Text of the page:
February 21, 2010 at 2:19 PM

By: George N. Schmidt

Bradwell's truths, Chicago's lies

We are, as you know, a small low-budget news service and monthly newspaper. There is much more to tell about the Bradwell (and Deneen, Phillips, Marshall, and Curtis stories in 2010, with others going back through this entire century).

For starters, we are going to report and amplify the fact that virtually all of the Chicago public schools subjected to "turnaround" (and most subjected to charterization) by Arne Duncan and (now) Ron Huberman served Chicago's African American communities, in some of America's most economically ravished areas. It wasn't the teachers who hurt those children, their families, and their communities, but those — black, white, and other — who rule the USA today and become wealthy and powerful off the misery of others.

As you may know, this story goes back to Arne Duncan's attacks on Williams Elementary and Dodge Elementary in 2002 (and to a lesser extent, to the destruction of Jones and other schools in the late 1990s when Paul Vallas was Richard M. Daley's attack dog against public schools).

The story moves forward through Daley and Duncan's destruction of Austin, Calumet, Collins, Englewood, Fenger and Harper high schools — with the collaboration of individuals like Rev. Jesse Jackson and outfits like that corporate lapdog, Operation PU$H — through charterization and "turnaround." It continues now with this year's "turnaround" targets.

This should have been stopped years ago, but now's as good a time as any, but power yields nothing without struggle, as the man said a long long time ago. it will be stopped now, even if it involves calling out every traitor in the community and rewriting every history book that ignores the facts in favor of these perennial lies.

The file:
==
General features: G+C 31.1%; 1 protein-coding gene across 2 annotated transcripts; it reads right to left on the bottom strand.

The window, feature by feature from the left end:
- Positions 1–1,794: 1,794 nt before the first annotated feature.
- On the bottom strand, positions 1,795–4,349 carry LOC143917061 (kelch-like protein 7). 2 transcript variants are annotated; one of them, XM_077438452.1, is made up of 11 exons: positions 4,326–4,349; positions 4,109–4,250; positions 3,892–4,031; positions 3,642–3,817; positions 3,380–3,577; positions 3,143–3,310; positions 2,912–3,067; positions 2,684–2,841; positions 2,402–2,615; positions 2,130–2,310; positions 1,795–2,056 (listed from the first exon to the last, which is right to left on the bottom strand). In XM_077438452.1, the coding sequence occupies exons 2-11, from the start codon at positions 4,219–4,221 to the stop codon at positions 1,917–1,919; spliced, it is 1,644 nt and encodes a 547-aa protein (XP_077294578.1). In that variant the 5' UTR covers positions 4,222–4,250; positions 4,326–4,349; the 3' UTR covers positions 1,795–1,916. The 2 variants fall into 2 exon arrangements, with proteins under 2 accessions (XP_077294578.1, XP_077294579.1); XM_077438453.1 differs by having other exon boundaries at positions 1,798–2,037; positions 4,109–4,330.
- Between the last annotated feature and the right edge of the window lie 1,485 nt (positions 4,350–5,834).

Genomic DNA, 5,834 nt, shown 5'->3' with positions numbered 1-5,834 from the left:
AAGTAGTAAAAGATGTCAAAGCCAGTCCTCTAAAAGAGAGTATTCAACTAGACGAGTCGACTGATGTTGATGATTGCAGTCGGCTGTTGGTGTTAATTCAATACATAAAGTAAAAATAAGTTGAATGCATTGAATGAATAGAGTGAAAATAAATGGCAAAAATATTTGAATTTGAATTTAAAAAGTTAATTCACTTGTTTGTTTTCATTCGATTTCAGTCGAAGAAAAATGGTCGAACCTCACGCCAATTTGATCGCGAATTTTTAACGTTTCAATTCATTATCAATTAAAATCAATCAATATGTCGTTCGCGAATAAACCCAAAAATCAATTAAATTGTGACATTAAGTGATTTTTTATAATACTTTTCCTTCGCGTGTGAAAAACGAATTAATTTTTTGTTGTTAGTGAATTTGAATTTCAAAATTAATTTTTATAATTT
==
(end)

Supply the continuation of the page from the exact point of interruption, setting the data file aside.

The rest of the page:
The facts about Chicago are getting around the nation as this breathtaking combination of mendacity, hypocrisy, greed and venality goes national as "Race To The Top."

Bradwell is not alone, as your colleague can tell you Bunche was not four years ago or Williams eight. Last year it was Johnson, Dulles, Bethune, and Fenger. Before that, Orr and Harper (and others). And so on. Sometimes it just takes more time for our side to get organized and articulate, in some cases with quiet people summoning up the courage to speak the truth and stand for it.

We have to be patient, as those who came before us taught us, but never deviate from the truth, no matter what the price others set on their endorsements of Chicago's ugly lies.

All we have to do is look at the photographs of those children from that hearing on February 10 to keep us going. Then, the courageous teachers and principal. With that we can ring out when we hear "Lift Every Voice and Sign", or hear someone recite "If We Must Die" or Langston Hughes's "Raisin in the Sun" poem during this special month...

This time every year, I reread Langston Hughes's poem "Good Morning, Stalingrad" and read some of those terrible numbers from nearly 70 years ago. It's to remind myself that what we are asked to do is nothing compared to the sacrifices others had to make.

As to the hypocrites who have made the Daley destructions of much of Chicago's children possible, their places in history are assured.